How Armenia Lost Karabakh and Lessons for Abkhazia, by A Concerned Citizen

Vladimir Putin, Ilham Aliyev, and Nikol Pashinyan discuss the Nagorno-Karabakh conflict

Vladimir Putin, Ilham Aliyev, and Nikol Pashinyan discuss the Nagorno-Karabakh conflict.

The Second Karabakh War of 2020 is over. Azerbaijan and Turkey won, and Armenia and the Nagorno-Karabakh Republic (NKR) lost. According to the trilateral agreement between Russia, Azerbaijan and Armenia that ended the war, seven Azerbaijani districts around Nagorno-Karabakh occupied by Armenian forces have been returned to Azerbaijan, and Azerbaijan also controls parts of the former Nagorno-Karabakh Autonomous Oblast that it captured from Armenian forces.

Even though the war is over and Russian peacekeepers have been deployed, the conflict is far from settled. Complicated issues of border demarcation, the return of refugees and prisoners of war, and the final legal and political status of Nagorno-Karabakh have yet to be resolved. Russian peacekeepers are supposed to be present in the enclave for the next five years, after which their renewed deployment will have to be agreed by both Azerbaijan and Armenia.

Although the future is uncertain, it is time to ask what lessons can be learned from the war, its prelude and its aftermath. It is important to examine what happened if we want to understand what might be in store for other disputed territories, breakaway republics and unrecognised and partially recognised states in the Caucasus region and beyond. What, in particular, can Abkhazia learn from the Armenian-Azerbaijani conflict and the Second Karabakh war?

I want to focus on the mistakes that Armenia and the NKR made that arguably played a major role in their defeat. I will also highlight some of the decisions made by Azerbaijan and Turkey, which in large part enabled their victory. I will set out my arguments in the following paragraphs, and offer my recommendations for courses of action that Abkhazia might take to avoid the fate of the Nagorno-Karabakh Republic.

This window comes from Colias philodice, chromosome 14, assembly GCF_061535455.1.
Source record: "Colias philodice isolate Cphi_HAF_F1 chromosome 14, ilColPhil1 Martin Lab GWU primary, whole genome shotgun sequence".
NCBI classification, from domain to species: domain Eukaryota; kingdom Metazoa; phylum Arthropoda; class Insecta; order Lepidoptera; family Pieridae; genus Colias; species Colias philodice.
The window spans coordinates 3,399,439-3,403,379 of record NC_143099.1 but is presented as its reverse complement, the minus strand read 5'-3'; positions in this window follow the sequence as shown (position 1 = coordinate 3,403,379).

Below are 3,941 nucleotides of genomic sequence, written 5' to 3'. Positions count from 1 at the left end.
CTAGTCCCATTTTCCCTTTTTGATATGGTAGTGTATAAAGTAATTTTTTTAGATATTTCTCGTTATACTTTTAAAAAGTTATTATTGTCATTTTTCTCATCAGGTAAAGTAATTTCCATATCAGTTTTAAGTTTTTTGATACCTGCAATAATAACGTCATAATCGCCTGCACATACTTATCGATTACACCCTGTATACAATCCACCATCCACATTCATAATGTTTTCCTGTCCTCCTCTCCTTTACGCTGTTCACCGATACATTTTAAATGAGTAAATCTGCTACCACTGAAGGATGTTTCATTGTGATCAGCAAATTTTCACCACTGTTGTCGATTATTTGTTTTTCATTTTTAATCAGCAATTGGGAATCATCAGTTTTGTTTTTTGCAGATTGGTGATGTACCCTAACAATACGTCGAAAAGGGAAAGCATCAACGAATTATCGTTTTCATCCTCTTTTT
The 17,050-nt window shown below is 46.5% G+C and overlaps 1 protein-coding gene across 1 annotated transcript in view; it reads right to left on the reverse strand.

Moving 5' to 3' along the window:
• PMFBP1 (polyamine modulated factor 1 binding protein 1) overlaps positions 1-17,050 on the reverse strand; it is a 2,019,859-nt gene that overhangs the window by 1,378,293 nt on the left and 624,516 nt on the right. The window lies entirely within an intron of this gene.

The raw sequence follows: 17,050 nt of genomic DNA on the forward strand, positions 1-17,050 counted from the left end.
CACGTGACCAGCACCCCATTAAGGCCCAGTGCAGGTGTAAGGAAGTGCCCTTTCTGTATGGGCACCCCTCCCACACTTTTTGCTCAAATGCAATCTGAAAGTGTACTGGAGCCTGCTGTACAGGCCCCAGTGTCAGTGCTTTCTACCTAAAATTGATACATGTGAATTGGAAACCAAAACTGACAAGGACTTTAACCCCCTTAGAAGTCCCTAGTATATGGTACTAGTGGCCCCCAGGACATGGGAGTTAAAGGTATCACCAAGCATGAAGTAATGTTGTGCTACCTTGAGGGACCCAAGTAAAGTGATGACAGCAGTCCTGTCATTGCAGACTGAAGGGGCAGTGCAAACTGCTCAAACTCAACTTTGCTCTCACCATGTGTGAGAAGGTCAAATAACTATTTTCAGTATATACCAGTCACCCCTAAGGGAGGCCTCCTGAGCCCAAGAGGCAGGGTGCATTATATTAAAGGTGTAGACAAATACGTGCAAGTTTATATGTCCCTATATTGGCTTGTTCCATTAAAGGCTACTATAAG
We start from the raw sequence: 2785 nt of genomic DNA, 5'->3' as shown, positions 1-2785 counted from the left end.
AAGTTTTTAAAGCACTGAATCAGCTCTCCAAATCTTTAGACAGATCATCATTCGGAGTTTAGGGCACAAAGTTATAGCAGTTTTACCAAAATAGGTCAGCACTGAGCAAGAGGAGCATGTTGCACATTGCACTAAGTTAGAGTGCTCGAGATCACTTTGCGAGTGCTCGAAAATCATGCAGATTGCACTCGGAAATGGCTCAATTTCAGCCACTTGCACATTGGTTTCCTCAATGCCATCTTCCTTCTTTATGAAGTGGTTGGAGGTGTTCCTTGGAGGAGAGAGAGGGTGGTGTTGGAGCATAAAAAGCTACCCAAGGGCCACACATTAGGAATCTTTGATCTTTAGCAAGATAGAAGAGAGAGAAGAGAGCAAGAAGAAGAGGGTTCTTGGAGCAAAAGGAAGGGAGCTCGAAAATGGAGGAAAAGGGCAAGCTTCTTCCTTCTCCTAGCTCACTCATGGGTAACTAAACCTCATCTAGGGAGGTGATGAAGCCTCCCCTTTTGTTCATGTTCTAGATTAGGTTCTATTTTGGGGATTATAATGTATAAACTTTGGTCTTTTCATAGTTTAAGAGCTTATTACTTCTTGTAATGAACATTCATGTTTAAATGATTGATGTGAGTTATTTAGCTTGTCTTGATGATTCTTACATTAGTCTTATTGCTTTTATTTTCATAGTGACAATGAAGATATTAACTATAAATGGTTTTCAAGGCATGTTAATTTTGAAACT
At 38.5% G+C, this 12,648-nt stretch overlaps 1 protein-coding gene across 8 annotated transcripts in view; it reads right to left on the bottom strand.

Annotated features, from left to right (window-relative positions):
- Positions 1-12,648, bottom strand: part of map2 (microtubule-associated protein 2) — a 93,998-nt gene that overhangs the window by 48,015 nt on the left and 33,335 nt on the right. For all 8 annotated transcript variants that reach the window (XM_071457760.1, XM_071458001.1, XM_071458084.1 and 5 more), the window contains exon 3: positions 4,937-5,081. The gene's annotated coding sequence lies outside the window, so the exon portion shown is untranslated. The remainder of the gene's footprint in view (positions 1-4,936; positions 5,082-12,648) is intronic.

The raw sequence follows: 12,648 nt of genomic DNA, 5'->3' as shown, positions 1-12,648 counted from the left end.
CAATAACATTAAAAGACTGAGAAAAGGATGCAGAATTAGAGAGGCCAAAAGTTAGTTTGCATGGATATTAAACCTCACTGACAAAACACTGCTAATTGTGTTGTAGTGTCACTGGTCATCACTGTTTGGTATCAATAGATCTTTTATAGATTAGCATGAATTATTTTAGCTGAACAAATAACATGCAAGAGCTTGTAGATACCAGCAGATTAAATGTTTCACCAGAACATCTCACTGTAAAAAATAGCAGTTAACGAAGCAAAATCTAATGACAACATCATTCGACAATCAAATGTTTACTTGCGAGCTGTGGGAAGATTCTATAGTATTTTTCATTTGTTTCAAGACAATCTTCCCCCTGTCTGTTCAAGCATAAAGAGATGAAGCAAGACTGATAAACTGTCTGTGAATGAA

Firstly, it is important for any state to cultivate its relationship with its key allies. In 2018, Armenian president Nikol Pashinyan came to power on the wave of public protest against widespread corruption and abuse by the country's leadership. While not anti-Russian in nature, the protests succeeded in unseating president Serzh Sargsyan and led to the prosecution of members of the influential «Karabakh Clan», with whom Russian President Vladimir Putin had close relations.

At the same time, negative attitudes towards Russian economic and political influence in Armenia and the presence of Russian troops on Armenian soil began to take hold among the Armenian population. Pashinyan was slow to reassure Putin regarding Armenia's intent to continue its close relationship with Russia, and this might have played a role on Russia's timid response to the initial Armenian calls for help after the Azeri attack on Nagorno-Karabakh.

Secondly, it is also important to not needlessly antagonise potential adversaries. While Pashinyan began his reign with nascent reproachment with Baku, he increasingly turned towards nationalist sentiments to shore up his political base and cultivating a close relationship with the authorities of the unrecognized Nagorno-Karabakh Republic (NKR). The NKR parliament was moved to Shusha, a city of great cultural importance to the Azeris, angering Baku, and Pashinyan even held a feast in the historic Jidir-Duzu plain, infuriating president Ilham Aliyev in particular. 

The Nagorno-Karabakh Republic was further «expanded» to include the seven Azeri territories surrounding the former Nagorno-Karabakh Autonomous Oblast, and Pashinyan began insisting that the negotiations for the future also include the de facto NKR authorities. He even started claiming that «Karabakh is Armenia», breaking with previous positions of restraint with respect to Armenian claims in Karabakh held by all previous Armenian presidents. This no doubt demonstrated to the Azeris that Armenia and Pashinyan were not serious about a negotiated settlement of the conflict.

Pashinyan needlessly angered Turkey by invoking the treaty of Sevres of 1920, implicitly laying claim to historic Armenian territories in eastern Turkey, and opening the possible question of future redress. This, combined with the humiliating loss of a high-ranking Azerbaijani general during the clashes between Armenian and Azeri forces in July 2020, no doubt spurred Azerbaijan and Turkey to take their relationship to the next logical level, and prepare to settle the Nagorno-Karabakh conflict by military means.

Thirdly, it is important to pay close attention to changes in the geopolitical orientation, foreign policy and military developments among countries that could have an impact on your security situation. The diplomatic and military dispositions of the state have to be adjusted accordingly. Armenia failed to prepare adequately in this regard, failing to react to the rise of an expansionist and assertive Turkey, a Russia progressively willing to do deals with it, and a Europe and United States becoming increasingly disinterested in Caucasus affairs.